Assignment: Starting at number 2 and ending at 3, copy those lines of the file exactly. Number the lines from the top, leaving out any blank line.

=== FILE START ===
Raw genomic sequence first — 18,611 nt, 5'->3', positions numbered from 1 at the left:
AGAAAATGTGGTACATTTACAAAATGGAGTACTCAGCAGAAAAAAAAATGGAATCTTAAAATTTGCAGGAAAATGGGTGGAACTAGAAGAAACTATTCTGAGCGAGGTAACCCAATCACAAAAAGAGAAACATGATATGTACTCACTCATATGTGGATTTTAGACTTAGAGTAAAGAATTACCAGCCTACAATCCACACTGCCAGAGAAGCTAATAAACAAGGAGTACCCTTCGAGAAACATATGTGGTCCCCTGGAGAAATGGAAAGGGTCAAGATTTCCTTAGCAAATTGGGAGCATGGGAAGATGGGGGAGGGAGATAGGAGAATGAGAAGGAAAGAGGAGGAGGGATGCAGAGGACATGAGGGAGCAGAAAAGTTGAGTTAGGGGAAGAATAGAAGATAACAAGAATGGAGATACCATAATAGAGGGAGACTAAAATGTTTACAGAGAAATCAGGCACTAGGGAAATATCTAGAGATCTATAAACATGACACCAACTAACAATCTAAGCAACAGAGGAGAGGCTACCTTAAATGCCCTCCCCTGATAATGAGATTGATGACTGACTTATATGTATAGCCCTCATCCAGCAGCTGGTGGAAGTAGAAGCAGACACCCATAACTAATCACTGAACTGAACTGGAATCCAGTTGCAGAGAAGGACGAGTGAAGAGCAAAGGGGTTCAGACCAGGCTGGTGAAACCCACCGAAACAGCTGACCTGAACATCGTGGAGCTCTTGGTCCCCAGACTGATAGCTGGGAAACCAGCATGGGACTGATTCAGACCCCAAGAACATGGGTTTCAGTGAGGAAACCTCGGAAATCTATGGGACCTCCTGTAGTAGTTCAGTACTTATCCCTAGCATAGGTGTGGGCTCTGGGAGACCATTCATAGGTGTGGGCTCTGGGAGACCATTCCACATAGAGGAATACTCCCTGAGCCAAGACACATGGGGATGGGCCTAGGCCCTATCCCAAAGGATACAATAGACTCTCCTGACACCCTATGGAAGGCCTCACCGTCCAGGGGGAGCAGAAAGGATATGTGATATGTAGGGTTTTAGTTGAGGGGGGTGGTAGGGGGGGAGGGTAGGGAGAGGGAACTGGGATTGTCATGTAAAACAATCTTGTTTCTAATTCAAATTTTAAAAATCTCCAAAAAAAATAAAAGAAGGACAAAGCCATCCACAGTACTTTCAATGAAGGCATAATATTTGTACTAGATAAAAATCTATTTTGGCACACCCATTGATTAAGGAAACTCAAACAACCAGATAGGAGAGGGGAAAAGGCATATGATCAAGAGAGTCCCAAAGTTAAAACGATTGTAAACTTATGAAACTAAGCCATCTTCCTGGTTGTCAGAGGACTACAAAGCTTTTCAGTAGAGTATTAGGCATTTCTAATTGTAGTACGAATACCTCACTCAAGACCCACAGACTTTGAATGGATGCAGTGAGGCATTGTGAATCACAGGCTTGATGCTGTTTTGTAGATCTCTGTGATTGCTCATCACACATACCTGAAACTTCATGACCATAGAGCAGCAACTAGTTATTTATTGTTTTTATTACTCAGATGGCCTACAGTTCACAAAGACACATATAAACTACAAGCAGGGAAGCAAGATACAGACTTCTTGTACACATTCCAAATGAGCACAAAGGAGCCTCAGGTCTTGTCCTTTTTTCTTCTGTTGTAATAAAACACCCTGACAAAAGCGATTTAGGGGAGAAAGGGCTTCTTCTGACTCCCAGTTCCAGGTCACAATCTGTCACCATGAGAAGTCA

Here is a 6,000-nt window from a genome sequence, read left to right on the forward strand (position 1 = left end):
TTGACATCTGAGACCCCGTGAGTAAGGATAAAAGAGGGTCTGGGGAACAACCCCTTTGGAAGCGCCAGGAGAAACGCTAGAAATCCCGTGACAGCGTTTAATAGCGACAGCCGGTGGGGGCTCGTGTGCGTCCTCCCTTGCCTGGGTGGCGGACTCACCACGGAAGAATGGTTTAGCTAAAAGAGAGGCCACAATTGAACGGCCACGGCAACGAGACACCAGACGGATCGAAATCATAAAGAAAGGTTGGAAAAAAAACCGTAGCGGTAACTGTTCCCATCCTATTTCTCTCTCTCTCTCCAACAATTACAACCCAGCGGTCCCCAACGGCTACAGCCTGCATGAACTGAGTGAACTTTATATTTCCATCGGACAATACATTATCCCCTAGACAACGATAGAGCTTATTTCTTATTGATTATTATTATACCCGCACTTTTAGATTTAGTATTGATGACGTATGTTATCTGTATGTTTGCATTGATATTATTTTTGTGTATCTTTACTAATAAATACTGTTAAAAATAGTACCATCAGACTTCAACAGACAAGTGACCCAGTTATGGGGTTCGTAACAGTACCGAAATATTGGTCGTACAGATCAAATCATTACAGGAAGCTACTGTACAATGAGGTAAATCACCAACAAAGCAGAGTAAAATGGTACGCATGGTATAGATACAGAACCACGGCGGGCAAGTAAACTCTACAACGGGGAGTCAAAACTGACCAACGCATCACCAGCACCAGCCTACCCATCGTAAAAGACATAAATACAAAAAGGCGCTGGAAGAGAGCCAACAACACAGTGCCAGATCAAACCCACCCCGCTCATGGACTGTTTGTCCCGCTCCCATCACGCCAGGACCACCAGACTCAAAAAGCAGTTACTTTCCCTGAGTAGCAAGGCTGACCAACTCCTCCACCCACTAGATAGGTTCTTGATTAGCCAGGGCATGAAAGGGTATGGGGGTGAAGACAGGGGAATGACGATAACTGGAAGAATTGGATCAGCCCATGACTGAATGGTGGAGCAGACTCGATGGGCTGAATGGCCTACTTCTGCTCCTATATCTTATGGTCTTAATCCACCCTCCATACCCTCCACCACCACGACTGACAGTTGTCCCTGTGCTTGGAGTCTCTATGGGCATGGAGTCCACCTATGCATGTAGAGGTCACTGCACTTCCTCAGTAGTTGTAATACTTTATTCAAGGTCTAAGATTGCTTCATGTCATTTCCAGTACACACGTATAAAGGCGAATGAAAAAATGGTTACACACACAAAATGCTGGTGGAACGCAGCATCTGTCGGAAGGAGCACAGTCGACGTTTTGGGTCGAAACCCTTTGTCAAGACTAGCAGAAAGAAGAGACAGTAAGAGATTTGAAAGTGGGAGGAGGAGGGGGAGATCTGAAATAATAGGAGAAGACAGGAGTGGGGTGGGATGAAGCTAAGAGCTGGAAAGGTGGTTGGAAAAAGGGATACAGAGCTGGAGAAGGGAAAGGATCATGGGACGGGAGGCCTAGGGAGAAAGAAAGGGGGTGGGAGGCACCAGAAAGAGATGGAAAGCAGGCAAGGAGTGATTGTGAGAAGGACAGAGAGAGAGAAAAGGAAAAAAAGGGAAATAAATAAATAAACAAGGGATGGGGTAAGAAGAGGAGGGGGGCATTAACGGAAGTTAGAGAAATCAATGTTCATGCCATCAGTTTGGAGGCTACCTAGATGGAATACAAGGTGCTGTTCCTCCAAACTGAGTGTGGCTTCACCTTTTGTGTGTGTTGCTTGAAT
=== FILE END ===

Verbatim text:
AGAAAATGTGGTACATTTACAAAATGGAGTACTCAGCAGAAAAAAAAATGGAATCTTAAAATTTGCAGGAAAATGGGTGGAACTAGAAGAAACTATTCTGAGCGAGGTAACCCAATCACAAAAAGAGAAACATGATATGTACTCACTCATATGTGGATTTTAGACTTAGAGTAAAGAATTACCAGCCTACAATCCACACTGCCAGAGAAGCTAATAAACAAGGAGTACCCTTCGAGAAACATATGTGGTCCCCTGGAGAAATGGAAAGGGTCAAGATTTCCTTAGCAAATTGGGAGCATGGGAAGATGGGGGAGGGAGATAGGAGAATGAGAAGGAAAGAGGAGGAGGGATGCAGAGGACATGAGGGAGCAGAAAAGTTGAGTTAGGGGAAGAATAGAAGATAACAAGAATGGAGATACCATAATAGAGGGAGACTAAAATGTTTACAGAGAAATCAGGCACTAGGGAAATATCTAGAGATCTATAAACATGACACCAACTAACAATCTAAGCAACAGAGGAGAGGCTACCTTAAATGCCCTCCCCTGATAATGAGATTGATGACTGACTTATATGTATAGCCCTCATCCAGCAGCTGGTGGAAGTAGAAGCAGACACCCATAACTAATCACTGAACTGAACTGGAATCCAGTTGCAGAGAAGGACGAGTGAAGAGCAAAGGGGTTCAGACCAGGCTGGTGAAACCCACCGAAACAGCTGACCTGAACATCGTGGAGCTCTTGGTCCCCAGACTGATAGCTGGGAAACCAGCATGGGACTGATTCAGACCCCAAGAACATGGGTTTCAGTGAGGAAACCTCGGAAATCTATGGGACCTCCTGTAGTAGTTCAGTACTTATCCCTAGCATAGGTGTGGGCTCTGGGAGACCATTCATAGGTGTGGGCTCTGGGAGACCATTCCACATAGAGGAATACTCCCTGAGCCAAGACACATGGGGATGGGCCTAGGCCCTATCCCAAAGGATACAATAGACTCTCCTGACACCCTATGGAAGGCCTCACCGTCCAGGGGGAGCAGAAAGGATATGTGATATGTAGGGTTTTAGTTGAGGGGGGTGGTAGGGGGGGAGGGTAGGGAGAGGGAACTGGGATTGTCATGTAAAACAATCTTGTTTCTAATTCAAATTTTAAAAATCTCCAAAAAAAATAAAAGAAGGACAAAGCCATCCACAGTACTTTCAATGAAGGCATAATATTTGTACTAGATAAAAATCTATTTTGGCACACCCATTGATTAAGGAAACTCAAACAACCAGATAGGAGAGGGGAAAAGGCATATGATCAAGAGAGTCCCAAAGTTAAAACGATTGTAAACTTATGAAACTAAGCCATCTTCCTGGTTGTCAGAGGACTACAAAGCTTTTCAGTAGAGTATTAGGCATTTCTAATTGTAGTACGAATACCTCACTCAAGACCCACAGACTTTGAATGGATGCAGTGAGGCATTGTGAATCACAGGCTTGATGCTGTTTTGTAGATCTCTGTGATTGCTCATCACACATACCTGAAACTTCATGACCATAGAGCAGCAACTAGTTATTTATTGTTTTTATTACTCAGATGGCCTACAGTTCACAAAGACACATATAAACTACAAGCAGGGAAGCAAGATACAGACTTCTTGTACACATTCCAAATGAGCACAAAGGAGCCTCAGGTCTTGTCCTTTTTTCTTCTGTTGTAATAAAACACCCTGACAAAAGCGATTTAGGGGAGAAAGGGCTTCTTCTGACTCCCAGTTCCAGGTCACAATCTGTCACCATGAGAAGTCA

Here is a 6,000-nt window from a genome sequence, read left to right on the forward strand (position 1 = left end):